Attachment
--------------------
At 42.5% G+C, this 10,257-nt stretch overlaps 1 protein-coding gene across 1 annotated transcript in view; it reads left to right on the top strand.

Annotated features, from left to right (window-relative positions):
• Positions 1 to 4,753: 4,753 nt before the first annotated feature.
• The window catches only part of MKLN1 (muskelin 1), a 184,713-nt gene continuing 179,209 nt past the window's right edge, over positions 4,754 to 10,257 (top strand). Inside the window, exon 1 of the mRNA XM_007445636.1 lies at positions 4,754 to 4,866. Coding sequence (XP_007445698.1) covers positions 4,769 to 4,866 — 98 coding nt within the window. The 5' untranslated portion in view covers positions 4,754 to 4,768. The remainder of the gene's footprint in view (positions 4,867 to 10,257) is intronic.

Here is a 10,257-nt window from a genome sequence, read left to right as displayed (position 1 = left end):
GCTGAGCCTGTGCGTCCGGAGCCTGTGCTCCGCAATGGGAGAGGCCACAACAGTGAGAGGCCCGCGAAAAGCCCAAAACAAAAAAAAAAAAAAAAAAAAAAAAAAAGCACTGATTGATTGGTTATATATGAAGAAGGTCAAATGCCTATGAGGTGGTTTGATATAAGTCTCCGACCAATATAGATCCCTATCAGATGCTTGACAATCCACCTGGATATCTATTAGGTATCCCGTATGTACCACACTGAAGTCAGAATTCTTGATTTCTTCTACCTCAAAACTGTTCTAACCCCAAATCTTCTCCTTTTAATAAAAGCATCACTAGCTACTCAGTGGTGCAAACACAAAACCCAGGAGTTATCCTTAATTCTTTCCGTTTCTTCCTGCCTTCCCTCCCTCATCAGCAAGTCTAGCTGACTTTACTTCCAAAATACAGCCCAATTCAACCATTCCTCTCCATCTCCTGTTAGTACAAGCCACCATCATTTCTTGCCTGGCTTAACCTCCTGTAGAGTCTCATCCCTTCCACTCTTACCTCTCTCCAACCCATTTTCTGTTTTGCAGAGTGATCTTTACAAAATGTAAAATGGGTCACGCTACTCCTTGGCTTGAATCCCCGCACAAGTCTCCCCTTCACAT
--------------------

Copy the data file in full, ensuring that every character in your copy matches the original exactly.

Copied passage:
At 42.5% G+C, this 10,257-nt stretch overlaps 1 protein-coding gene across 1 annotated transcript in view; it reads left to right on the top strand.

Annotated features, from left to right (window-relative positions):
• Positions 1 to 4,753: 4,753 nt before the first annotated feature.
• The window catches only part of MKLN1 (muskelin 1), a 184,713-nt gene continuing 179,209 nt past the window's right edge, over positions 4,754 to 10,257 (top strand). Inside the window, exon 1 of the mRNA XM_007445636.1 lies at positions 4,754 to 4,866. Coding sequence (XP_007445698.1) covers positions 4,769 to 4,866 — 98 coding nt within the window. The 5' untranslated portion in view covers positions 4,754 to 4,768. The remainder of the gene's footprint in view (positions 4,867 to 10,257) is intronic.

Here is a 10,257-nt window from a genome sequence, read left to right as displayed (position 1 = left end):
GCTGAGCCTGTGCGTCCGGAGCCTGTGCTCCGCAATGGGAGAGGCCACAACAGTGAGAGGCCCGCGAAAAGCCCAAAACAAAAAAAAAAAAAAAAAAAAAAAAAAAGCACTGATTGATTGGTTATATATGAAGAAGGTCAAATGCCTATGAGGTGGTTTGATATAAGTCTCCGACCAATATAGATCCCTATCAGATGCTTGACAATCCACCTGGATATCTATTAGGTATCCCGTATGTACCACACTGAAGTCAGAATTCTTGATTTCTTCTACCTCAAAACTGTTCTAACCCCAAATCTTCTCCTTTTAATAAAAGCATCACTAGCTACTCAGTGGTGCAAACACAAAACCCAGGAGTTATCCTTAATTCTTTCCGTTTCTTCCTGCCTTCCCTCCCTCATCAGCAAGTCTAGCTGACTTTACTTCCAAAATACAGCCCAATTCAACCATTCCTCTCCATCTCCTGTTAGTACAAGCCACCATCATTTCTTGCCTGGCTTAACCTCCTGTAGAGTCTCATCCCTTCCACTCTTACCTCTCTCCAACCCATTTTCTGTTTTGCAGAGTGATCTTTACAAAATGTAAAATGGGTCACGCTACTCCTTGGCTTGAATCCCCGCACAAGTCTCCCCTTCACAT